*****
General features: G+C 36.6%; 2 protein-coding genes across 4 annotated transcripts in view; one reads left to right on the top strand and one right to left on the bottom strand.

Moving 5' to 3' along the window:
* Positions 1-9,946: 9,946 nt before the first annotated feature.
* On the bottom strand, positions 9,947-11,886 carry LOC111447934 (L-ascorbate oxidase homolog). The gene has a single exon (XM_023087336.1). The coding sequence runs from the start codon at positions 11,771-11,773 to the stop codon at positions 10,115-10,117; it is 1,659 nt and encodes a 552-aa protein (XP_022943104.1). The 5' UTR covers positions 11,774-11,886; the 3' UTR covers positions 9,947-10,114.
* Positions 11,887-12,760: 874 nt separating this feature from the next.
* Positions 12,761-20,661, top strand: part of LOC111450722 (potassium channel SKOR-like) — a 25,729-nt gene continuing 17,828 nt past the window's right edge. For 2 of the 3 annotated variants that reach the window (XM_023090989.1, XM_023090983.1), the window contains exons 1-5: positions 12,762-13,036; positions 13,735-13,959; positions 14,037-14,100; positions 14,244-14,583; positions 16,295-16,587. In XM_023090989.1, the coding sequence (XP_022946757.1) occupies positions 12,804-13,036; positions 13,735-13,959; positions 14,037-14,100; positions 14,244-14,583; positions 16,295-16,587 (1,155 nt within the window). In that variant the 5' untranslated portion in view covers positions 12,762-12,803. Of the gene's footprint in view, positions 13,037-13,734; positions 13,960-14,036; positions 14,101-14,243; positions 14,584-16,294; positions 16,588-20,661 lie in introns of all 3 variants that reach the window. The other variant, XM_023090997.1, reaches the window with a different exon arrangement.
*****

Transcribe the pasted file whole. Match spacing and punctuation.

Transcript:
General features: G+C 36.6%; 2 protein-coding genes across 4 annotated transcripts in view; one reads left to right on the top strand and one right to left on the bottom strand.

Moving 5' to 3' along the window:
* Positions 1-9,946: 9,946 nt before the first annotated feature.
* On the bottom strand, positions 9,947-11,886 carry LOC111447934 (L-ascorbate oxidase homolog). The gene has a single exon (XM_023087336.1). The coding sequence runs from the start codon at positions 11,771-11,773 to the stop codon at positions 10,115-10,117; it is 1,659 nt and encodes a 552-aa protein (XP_022943104.1). The 5' UTR covers positions 11,774-11,886; the 3' UTR covers positions 9,947-10,114.
* Positions 11,887-12,760: 874 nt separating this feature from the next.
* Positions 12,761-20,661, top strand: part of LOC111450722 (potassium channel SKOR-like) — a 25,729-nt gene continuing 17,828 nt past the window's right edge. For 2 of the 3 annotated variants that reach the window (XM_023090989.1, XM_023090983.1), the window contains exons 1-5: positions 12,762-13,036; positions 13,735-13,959; positions 14,037-14,100; positions 14,244-14,583; positions 16,295-16,587. In XM_023090989.1, the coding sequence (XP_022946757.1) occupies positions 12,804-13,036; positions 13,735-13,959; positions 14,037-14,100; positions 14,244-14,583; positions 16,295-16,587 (1,155 nt within the window). In that variant the 5' untranslated portion in view covers positions 12,762-12,803. Of the gene's footprint in view, positions 13,037-13,734; positions 13,960-14,036; positions 14,101-14,243; positions 14,584-16,294; positions 16,588-20,661 lie in introns of all 3 variants that reach the window. The other variant, XM_023090997.1, reaches the window with a different exon arrangement.